“No, Merry ought to have it, as she is the prettiest, and has that splendid veil to wear,” answered Molly, who was to be the maid of honor, cuffing the little page, Boo.

“I don't care a bit, but my feather would be fine for the Princess, and I don't know as Emma would like to have me lend it to any one else,” said Annette, waving a long white plume over her head, with girlish delight in its grace.

“I should think the white silk dress, the veil, and the feather ought to go together, with the scarlet crape shawl and these pearls. That would be sweet, and just what princesses really wear,” advised Jill, who was stringing a quantity of old Roman pearls.

“We all want to wear the nice things, so let us draw lots. Wouldn't that be the fairest way?” asked Merry, looking like a rosy little bride, under a great piece of illusion, which had done duty in many plays.

“The Prince is light, so the Princess must be darkish. We ought to choose the girl who will look best, as it is a picture. I heard Miss Delano say so, when the ladies got up the tableaux, last winter, and every one wanted to be Cleopatra,” said Jill decidedly.

“You choose, and then if we can't agree we will draw lots,” proposed Susy, who, being plain, knew there was little hope of her getting a chance in any other way.

So all stood in a row, and Jill, from her sofa, surveyed them critically, feeling that the one Jack would really prefer was not among the number.

“I choose that one, for Juliet wants to be Queen, Molly would make faces, and the others are too big or too light,” pronounced Jill, pointing to Merry, who looked pleased, while Mabel's face darkened, and Susy gave a disdainful sniff.

“You'd better draw lots, and then there will be no fuss. Ju and I are out of the fight, but you three can try, and let this settle the matter,” said Molly, handing Jill a long strip of paper.

All agreed to let it be so, and when the bits were ready drew in turn. This time fate was evidently on Merry's side, and no one grumbled when she showed the longest paper.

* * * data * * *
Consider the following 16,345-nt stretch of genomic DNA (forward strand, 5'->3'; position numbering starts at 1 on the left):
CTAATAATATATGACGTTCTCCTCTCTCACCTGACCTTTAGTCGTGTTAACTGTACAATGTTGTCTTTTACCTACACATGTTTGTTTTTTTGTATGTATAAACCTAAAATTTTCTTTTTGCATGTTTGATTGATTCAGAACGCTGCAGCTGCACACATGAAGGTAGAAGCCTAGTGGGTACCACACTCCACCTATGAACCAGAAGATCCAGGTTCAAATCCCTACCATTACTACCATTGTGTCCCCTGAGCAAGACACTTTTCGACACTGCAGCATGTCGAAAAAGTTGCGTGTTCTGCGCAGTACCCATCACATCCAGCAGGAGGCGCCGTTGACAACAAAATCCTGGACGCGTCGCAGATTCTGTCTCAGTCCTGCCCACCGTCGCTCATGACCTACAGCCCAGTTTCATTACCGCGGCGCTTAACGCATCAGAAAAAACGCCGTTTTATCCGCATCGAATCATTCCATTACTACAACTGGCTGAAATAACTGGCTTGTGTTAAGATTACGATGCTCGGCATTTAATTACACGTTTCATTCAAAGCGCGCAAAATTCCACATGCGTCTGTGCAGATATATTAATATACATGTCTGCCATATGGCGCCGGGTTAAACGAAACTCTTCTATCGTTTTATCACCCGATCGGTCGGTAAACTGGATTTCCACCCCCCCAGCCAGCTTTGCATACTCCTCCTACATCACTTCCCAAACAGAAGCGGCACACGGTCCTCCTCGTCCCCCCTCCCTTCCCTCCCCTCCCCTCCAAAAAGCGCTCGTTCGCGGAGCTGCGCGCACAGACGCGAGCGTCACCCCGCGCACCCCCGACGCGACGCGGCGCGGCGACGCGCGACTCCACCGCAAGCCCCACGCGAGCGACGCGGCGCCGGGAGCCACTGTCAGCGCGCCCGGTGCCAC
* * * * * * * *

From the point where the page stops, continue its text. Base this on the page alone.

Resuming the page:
“Go and dress, then come back, and we'll plan how we are to be placed before we call up the boys,” commanded Jill, who was manager, since she could be nothing else.

The girls retired to the bedroom and began to “rig up,” as they called it; but discontent still lurked among them, and showed itself in sharp words, envious looks, and disobliging acts.

“Am I to have the white silk and the feather?” asked Merry, delighted with the silvery shimmer of the one and the graceful droop of the other, though both were rather shabby.

“You can use your own dress. I don't see why you should have everything,” answered Susy, who was at the mirror, putting a wreath of scarlet flowers on her red head, bound to be gay since she could not be pretty.

“I think I'd better keep the plume, as I haven't anything else that is nice, and I'm afraid Emma wouldn't like me to lend it,” added Annette, who was disappointed that Mabel was not to be the Beauty.

I don't intend to act at all!” declared Mabel, beginning to braid up her hair with a jerk, out of humor with the whole affair.

I think you are a set of cross, selfish girls to back out and keep your nice things just because you can't all have the best part. I'm ashamed of you!” scolded Molly, standing by Merry, who was sadly surveying her mother's old purple silk, which looked like brown in the evening.

“I'm going to have Miss Delano's red brocade for the Queen, and I shall ask her for the yellow-satin dress for Merry when I go to get mine, and tell her how mean you are,” said Juliet, frowning under her gilt-paper crown as she swept about in a red table-cloth for train till the brocade arrived.

“Perhaps you'd like to have Mabel cut her hair off, so Merry can have that, too?” cried Susy, with whom hair was a tender point.

“Light hair isn't wanted, so Ju will have to give hers, or you'd better borrow Miss Bat's frisette,” added Mabel, with a scornful laugh.

“I just wish Miss Bat was here to give you girls a good shaking. Do let someone else have a chance at the glass, you peacock!” exclaimed Molly Loo, pushing Susy aside to arrange her own blue turban, out of which she plucked the pink pompon to give Merry.

“Don't quarrel about me. I shall do well enough, and the scarlet shawl will hide my ugly dress,” said Merry, from the corner, where she sat waiting for her turn at the mirror.

As she spoke of the shawl her eye went in search of it, and something that she saw in the other room put her own disappointment out of her head. Jill lay there all alone, rather tired with the lively chatter, and the effort it cost her not to repine at being shut out from the great delight of dressing up and acting.